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Becoming a Better Extemper: Considering Interp (pt.2)

Akshita Krishnan is back to discuss the technicalities of using interp to improve your extemping. In the second part to this series, she talks specifically about the emotional aspect of a speech, and how interp helps to develop passion.

Now that we’ve got my own personal experiences out of the way, let’s look into the technicalities of how interp will help you as an extemper. This comes in understanding how interp trains you to change the way that you approach a particular speech, changing the perspectives that you add to your rhetoric. This manifests (painfully extemper of me to use manifest) in three main ways:

  1. Understanding Pathos
  2. Layering Tonality for Humor
  3. Adding a Visual Element to a Speech

Let’s break each of these down a little bit more. 

First, understanding the pathos of a speech. 

When it comes to extemp, the topics that we handle are often filled with emotional stories, and understanding the importance that such a mentally taxing topic has in its pathos to others is key to succeeding in performing a speech that fully moves the audience to the edge of their seat. By doing interp, any extemper can expect this particular part of their speaking abilities to improve because of the catalog of emotional pieces that are found in interp. 

While the pieces in interp deal with heavy emotional choices and their consequences mostly through familial situations, performing them can teach you how to apply the same type of emotion into a speech with a social conflict. 

For example, a couple of weekends ago, I had a question that asked whether the US should end its arms deals with Saudi Arabia. My overall answer was no, and I chose an intense level of pathos in my second point, which was about the way that Saudi Arabia had chosen to utilize the weapons we sold to harm poor Yemeni civilians, a significant number of whom were children.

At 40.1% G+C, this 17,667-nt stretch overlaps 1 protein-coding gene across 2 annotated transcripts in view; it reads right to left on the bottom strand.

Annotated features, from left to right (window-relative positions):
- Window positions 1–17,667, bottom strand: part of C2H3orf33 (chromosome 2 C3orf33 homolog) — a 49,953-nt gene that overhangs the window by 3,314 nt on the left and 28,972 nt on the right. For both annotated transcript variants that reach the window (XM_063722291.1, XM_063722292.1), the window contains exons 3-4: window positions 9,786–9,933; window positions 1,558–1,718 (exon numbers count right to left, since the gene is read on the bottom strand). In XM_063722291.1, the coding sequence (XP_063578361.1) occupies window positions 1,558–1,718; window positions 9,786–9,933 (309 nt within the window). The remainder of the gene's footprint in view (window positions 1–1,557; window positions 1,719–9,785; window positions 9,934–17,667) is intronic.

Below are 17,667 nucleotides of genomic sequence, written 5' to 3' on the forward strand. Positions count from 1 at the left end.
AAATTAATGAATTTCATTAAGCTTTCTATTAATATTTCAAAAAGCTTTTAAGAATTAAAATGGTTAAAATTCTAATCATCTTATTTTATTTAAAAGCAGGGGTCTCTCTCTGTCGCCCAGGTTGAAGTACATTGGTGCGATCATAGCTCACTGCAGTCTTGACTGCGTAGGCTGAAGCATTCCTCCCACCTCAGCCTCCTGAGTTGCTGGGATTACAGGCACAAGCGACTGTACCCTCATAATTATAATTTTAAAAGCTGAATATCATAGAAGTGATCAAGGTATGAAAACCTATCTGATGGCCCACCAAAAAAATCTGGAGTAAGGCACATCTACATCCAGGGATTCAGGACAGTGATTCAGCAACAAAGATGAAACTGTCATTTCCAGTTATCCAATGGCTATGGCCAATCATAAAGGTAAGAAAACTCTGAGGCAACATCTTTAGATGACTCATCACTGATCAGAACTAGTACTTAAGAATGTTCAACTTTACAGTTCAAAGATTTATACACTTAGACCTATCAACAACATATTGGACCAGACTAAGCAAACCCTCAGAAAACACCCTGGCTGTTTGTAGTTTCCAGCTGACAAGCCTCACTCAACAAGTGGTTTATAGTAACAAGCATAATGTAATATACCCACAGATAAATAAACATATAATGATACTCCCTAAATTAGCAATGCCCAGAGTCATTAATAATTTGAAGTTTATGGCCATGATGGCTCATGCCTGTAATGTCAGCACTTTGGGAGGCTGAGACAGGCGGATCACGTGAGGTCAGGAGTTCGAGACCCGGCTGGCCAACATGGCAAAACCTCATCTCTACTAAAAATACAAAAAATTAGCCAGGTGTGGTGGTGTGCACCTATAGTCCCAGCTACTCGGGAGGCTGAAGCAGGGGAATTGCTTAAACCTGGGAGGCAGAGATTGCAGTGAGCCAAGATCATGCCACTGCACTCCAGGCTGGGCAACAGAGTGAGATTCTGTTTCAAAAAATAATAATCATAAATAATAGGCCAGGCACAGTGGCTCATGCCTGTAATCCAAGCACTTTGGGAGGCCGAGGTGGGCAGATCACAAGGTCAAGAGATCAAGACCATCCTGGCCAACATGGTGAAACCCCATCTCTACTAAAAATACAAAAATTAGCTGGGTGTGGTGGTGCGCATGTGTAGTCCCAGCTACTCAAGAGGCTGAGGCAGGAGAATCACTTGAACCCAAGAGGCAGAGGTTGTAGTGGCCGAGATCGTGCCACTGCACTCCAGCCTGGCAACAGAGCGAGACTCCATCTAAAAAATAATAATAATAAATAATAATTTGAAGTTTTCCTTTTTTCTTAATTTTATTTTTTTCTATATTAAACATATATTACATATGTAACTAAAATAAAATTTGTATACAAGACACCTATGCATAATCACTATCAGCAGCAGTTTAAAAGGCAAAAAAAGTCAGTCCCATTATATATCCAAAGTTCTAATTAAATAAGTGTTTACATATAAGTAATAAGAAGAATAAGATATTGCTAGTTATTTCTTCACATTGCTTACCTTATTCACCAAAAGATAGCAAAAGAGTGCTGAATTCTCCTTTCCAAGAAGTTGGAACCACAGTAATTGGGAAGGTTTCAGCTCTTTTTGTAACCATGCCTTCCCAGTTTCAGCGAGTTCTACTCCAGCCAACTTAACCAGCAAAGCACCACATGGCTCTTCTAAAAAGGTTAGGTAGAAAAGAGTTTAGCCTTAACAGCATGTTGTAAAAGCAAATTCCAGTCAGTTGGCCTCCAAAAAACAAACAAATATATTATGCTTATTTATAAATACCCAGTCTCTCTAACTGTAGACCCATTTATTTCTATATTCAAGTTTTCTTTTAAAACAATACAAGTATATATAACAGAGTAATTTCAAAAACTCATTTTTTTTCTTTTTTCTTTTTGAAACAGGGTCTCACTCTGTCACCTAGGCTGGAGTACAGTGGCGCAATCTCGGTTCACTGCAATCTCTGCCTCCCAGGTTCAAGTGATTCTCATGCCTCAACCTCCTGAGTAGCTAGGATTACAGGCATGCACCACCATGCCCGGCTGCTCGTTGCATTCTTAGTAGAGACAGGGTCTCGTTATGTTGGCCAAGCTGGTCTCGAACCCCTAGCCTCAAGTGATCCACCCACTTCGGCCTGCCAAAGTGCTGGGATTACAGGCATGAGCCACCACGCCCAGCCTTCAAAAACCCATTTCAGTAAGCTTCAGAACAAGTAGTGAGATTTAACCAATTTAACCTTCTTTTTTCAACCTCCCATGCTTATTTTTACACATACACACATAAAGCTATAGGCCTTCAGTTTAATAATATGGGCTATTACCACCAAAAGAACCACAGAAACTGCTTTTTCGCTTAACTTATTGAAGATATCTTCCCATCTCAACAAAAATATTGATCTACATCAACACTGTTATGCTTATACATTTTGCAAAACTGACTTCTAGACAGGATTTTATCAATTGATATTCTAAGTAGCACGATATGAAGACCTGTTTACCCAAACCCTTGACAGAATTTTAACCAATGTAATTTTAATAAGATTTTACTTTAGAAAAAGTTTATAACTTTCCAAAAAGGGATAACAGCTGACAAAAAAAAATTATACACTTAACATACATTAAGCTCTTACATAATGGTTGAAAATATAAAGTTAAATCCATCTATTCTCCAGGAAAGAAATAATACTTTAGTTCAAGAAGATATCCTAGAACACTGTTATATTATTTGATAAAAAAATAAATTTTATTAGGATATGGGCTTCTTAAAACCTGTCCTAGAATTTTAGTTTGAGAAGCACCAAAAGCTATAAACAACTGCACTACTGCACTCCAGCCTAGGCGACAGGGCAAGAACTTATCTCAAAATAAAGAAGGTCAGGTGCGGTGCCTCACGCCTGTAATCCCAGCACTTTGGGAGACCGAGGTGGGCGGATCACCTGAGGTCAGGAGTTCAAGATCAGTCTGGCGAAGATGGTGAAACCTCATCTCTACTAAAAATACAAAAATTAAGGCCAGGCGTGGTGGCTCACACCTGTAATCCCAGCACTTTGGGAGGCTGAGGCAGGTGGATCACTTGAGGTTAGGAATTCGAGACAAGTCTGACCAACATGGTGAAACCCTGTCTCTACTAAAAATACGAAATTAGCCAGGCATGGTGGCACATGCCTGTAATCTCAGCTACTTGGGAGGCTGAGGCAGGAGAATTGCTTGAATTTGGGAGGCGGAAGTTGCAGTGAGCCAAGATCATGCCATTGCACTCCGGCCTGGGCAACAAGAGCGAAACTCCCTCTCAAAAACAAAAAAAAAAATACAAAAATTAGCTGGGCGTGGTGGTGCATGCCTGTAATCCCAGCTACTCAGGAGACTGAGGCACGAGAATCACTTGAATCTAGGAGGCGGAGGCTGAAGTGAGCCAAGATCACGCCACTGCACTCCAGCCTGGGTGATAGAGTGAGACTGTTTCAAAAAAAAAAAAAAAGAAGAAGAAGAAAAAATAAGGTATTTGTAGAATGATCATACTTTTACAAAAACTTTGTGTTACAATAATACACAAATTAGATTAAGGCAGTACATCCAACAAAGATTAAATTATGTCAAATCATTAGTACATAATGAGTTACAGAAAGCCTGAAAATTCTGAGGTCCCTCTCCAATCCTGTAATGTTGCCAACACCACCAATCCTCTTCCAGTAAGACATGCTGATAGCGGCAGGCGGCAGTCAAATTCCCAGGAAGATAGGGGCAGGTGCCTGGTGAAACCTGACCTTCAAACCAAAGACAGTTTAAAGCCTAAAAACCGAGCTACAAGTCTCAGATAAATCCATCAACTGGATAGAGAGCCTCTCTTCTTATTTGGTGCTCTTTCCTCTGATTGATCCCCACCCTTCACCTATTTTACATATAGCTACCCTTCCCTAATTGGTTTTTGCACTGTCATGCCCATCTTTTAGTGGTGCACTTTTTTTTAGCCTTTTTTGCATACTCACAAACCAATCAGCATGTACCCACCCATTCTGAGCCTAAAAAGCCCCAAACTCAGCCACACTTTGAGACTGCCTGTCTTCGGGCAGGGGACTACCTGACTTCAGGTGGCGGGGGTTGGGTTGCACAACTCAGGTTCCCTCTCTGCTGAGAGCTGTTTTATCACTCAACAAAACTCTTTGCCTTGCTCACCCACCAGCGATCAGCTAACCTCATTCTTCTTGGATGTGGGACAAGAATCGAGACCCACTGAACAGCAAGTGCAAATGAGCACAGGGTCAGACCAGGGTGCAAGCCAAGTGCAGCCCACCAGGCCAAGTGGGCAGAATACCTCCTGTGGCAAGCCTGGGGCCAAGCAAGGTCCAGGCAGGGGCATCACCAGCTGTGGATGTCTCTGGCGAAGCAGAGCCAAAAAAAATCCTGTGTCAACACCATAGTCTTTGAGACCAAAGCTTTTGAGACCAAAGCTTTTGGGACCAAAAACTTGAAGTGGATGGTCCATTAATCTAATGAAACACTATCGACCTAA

With this point, I could’ve taken two paths: one, state all of the empirics and facts on how these civilians have been impacted, or two, do everything in path one while still telling a story of the crisis. 

I chose the latter, and accomplished it in two different ways: my tone and using certain anecdotes. By changing my tone into a charged, motivated lilt (sounds like when you are passionately angry about something), I conveyed how appalled I was by Saudi Arabia’s actions, and used this very passion to depict how the US, by allowing such gross misuse of their weapons, was going against its own interests and promises, building a strong ethos in my argument. With the latter point of using anecdotes, I chose the story of a Yemeni child who was orphaned because of the war. By doing so, not only do I allow for the emotional aspect of this war to sink in (it is devastating, regardless of how casually we may be able to speak of it), but I help qualify my evidence with an actual account of something that a person went through, giving their story some light. 

To quote Holley’s words again, extemping is also about “telling people’s stories.”

When combining this storytelling with the statistics, my speech itself is able to see a new light because there is a lack of distance between the judge and your problem: you have depicted with such significance and pathos that they themselves feel your passion going to them, and you have used a vivid recounting of someone’s story to push your judge into that situation, adding to your ability to persuade, a skill that interp will help you build to a different level.

Want to implement pathos without putting up a DI? Fiiiiine… check out Siri Ural’s article on the subject here.

That was quite a mouthful, so to offer you a respite, check back tomorrow for the second benefit of interp, and the bane of many extempers’ existences… humor!

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